In 2017, Tesla had a terrible year, with quarterly losses per share of $2.04, $2.04, $3.70, and $4.05. 2018 started out the same way with the first two quarters producing losses of $4.19 and $4.22 per share, but the second half was better, coming in with gains of $1.75 and $0.94. They still lost a lot of money in 2018 but we at least appeared to be heading in the right direction.
The first two quarters of 2019 saw Tesla’s earnings move back into the red, and clearly so, with losses of $4.10 and $2.31. Their 2019 Q2 results drove their stock price to levels not seen since 2016, although it did find support at this level, but this virtually guaranteed that they would lose money for the 12th consecutive year in 2019.
The expectations on the street for Q3 2019 was for more red ink, although less of it than the previous two quarters. Tesla actually earned $1.86, versus expectations of -$0.42. Revenue for the quarter actually came in a little less than expected at $6.3 billion versus the $6.33 billion that was hoped for, but this means that their margins were higher than expected, which is exactly what we need to see with this company.
Q2 of this year also saw their revenue right in the same area, and a little higher than this last quarter in fact at $6.35 billion, but they lost quite a bit of money. They are at least getting better at cutting costs.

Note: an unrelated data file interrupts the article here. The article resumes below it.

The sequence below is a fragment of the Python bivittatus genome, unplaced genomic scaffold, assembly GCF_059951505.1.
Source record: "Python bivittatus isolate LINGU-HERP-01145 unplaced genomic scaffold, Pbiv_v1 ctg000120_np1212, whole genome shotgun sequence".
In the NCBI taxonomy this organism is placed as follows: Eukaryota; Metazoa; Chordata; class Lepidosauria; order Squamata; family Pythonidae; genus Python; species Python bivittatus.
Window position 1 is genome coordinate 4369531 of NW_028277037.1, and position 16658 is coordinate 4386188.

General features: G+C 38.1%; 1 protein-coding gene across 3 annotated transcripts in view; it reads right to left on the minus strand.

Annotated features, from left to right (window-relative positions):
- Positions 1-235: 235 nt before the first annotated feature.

In spite of the huge struggle that this company has had, and their terrible annual earnings record, this means that Tesla has reported positive earnings the last 3 out of 5 quarters, so that at least suggests that they are at least moving more in the right direction lately.
Tesla’s More Fun Earnings Call on Thursday Has Increased Hope
It was no surprise that Tesla’s stock price leaped after this latest earnings announcement, going from $254.68 per share to $299.68 in one day. The next day, Friday, the party continued, seeing it close the week at $328.13.
Often times, the market will overreact to an earnings report, where we see it move too far in the direction it is going and then correct at least somewhat. We saw that with Amazon on Friday, where they were initially down 6.75% after the earnings disappointment was announced, but closed the day down only 1%.